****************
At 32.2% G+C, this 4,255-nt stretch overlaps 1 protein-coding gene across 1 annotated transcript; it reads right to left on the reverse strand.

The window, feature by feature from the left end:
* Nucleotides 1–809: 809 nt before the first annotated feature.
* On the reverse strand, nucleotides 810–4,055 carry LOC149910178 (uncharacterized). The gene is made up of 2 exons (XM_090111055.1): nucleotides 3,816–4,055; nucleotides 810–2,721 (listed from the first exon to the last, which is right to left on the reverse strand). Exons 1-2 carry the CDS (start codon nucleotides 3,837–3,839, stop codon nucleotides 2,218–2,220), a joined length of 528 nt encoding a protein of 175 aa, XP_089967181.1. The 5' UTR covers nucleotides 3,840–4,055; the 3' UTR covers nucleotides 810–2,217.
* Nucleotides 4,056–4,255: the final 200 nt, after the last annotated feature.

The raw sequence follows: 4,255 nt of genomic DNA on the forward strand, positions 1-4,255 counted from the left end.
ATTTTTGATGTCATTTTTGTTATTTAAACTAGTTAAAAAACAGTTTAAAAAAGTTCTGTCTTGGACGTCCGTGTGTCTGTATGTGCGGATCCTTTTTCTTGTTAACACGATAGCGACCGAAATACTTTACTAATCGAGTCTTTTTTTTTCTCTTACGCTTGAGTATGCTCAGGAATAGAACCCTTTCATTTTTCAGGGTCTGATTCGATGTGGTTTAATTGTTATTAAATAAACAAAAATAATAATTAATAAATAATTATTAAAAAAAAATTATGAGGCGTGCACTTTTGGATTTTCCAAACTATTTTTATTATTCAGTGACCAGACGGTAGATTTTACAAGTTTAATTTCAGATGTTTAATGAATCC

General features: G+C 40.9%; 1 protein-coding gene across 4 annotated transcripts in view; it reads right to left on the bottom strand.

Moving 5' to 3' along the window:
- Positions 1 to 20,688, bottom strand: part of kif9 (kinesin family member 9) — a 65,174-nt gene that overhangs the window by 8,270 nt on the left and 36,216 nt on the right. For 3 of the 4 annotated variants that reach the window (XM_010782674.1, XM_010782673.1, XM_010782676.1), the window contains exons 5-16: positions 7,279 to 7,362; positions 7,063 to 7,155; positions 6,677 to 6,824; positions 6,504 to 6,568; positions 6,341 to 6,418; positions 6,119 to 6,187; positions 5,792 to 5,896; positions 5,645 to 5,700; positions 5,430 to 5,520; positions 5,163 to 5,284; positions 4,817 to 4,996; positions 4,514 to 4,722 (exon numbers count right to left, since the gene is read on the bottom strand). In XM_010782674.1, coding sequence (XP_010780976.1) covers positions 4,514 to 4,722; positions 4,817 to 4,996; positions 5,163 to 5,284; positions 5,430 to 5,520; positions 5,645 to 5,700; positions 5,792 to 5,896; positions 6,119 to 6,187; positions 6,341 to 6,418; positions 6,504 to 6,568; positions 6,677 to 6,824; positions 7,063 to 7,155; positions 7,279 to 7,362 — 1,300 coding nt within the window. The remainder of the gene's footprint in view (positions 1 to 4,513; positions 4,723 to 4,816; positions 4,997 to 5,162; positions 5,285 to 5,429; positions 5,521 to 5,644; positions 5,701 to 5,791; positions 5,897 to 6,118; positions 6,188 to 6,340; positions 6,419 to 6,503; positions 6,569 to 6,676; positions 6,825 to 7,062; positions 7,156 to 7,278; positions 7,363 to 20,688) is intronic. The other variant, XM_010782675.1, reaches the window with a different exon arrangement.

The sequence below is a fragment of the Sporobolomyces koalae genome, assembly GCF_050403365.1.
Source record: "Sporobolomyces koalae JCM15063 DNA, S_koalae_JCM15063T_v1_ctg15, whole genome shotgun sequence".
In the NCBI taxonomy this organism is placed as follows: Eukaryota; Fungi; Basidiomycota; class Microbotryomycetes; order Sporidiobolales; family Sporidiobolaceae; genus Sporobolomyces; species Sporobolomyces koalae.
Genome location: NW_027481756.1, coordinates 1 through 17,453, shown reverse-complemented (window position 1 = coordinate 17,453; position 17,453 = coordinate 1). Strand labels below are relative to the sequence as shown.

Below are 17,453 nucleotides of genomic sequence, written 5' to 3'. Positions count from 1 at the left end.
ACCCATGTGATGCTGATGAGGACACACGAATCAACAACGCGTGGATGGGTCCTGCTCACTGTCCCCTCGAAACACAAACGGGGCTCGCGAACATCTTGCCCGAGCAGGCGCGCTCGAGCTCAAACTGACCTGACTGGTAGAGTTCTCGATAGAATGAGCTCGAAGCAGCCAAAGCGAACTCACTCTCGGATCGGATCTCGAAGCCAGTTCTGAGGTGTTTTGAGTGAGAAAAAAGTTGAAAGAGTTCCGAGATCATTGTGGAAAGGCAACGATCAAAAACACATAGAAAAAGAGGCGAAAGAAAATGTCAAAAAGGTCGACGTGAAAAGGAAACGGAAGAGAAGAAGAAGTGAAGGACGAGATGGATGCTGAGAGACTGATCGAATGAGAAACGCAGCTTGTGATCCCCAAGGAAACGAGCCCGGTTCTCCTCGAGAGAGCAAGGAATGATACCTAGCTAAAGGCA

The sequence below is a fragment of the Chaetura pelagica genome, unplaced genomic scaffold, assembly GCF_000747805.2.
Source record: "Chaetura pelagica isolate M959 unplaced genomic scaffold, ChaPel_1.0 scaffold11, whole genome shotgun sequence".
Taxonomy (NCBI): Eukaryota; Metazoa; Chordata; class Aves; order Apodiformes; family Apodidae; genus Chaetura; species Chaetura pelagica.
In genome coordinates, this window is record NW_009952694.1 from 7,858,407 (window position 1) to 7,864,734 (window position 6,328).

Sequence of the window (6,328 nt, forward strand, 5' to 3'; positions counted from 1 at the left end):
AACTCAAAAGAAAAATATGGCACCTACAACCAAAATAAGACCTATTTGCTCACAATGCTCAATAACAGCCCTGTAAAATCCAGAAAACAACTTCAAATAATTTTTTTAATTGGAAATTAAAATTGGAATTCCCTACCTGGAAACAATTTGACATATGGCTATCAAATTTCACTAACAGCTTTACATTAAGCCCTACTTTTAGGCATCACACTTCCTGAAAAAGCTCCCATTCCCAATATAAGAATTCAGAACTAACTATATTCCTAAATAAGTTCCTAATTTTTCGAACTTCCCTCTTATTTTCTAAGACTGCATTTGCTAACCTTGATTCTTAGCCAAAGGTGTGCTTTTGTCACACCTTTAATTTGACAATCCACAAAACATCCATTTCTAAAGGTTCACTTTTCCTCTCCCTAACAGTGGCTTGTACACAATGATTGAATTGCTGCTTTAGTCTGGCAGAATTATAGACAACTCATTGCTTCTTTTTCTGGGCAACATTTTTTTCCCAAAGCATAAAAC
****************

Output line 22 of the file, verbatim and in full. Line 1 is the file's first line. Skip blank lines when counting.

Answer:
AACTCAAAAGAAAAATATGGCACCTACAACCAAAATAAGACCTATTTGCTCACAATGCTCAATAACAGCCCTGTAAAATCCAGAAAACAACTTCAAATAATTTTTTTAATTGGAAATTAAAATTGGAATTCCCTACCTGGAAACAATTTGACATATGGCTATCAAATTTCACTAACAGCTTTACATTAAGCCCTACTTTTAGGCATCACACTTCCTGAAAAAGCTCCCATTCCCAATATAAGAATTCAGAACTAACTATATTCCTAAATAAGTTCCTAATTTTTCGAACTTCCCTCTTATTTTCTAAGACTGCATTTGCTAACCTTGATTCTTAGCCAAAGGTGTGCTTTTGTCACACCTTTAATTTGACAATCCACAAAACATCCATTTCTAAAGGTTCACTTTTCCTCTCCCTAACAGTGGCTTGTACACAATGATTGAATTGCTGCTTTAGTCTGGCAGAATTATAGACAACTCATTGCTTCTTTTTCTGGGCAACATTTTTTTCCCAAAGCATAAAAC